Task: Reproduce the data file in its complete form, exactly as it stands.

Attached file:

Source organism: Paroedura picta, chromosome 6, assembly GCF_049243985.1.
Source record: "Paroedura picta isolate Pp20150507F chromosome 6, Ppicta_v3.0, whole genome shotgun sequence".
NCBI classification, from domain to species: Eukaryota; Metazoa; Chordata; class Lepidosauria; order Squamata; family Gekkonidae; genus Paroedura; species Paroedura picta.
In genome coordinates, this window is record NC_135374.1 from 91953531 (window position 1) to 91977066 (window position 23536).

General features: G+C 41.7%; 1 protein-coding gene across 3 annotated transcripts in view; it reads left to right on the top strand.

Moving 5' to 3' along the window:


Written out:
Source organism: Paroedura picta, chromosome 6, assembly GCF_049243985.1.
Source record: "Paroedura picta isolate Pp20150507F chromosome 6, Ppicta_v3.0, whole genome shotgun sequence".
NCBI classification, from domain to species: Eukaryota; Metazoa; Chordata; class Lepidosauria; order Squamata; family Gekkonidae; genus Paroedura; species Paroedura picta.
In genome coordinates, this window is record NC_135374.1 from 91953531 (window position 1) to 91977066 (window position 23536).

General features: G+C 41.7%; 1 protein-coding gene across 3 annotated transcripts in view; it reads left to right on the top strand.

Moving 5' to 3' along the window: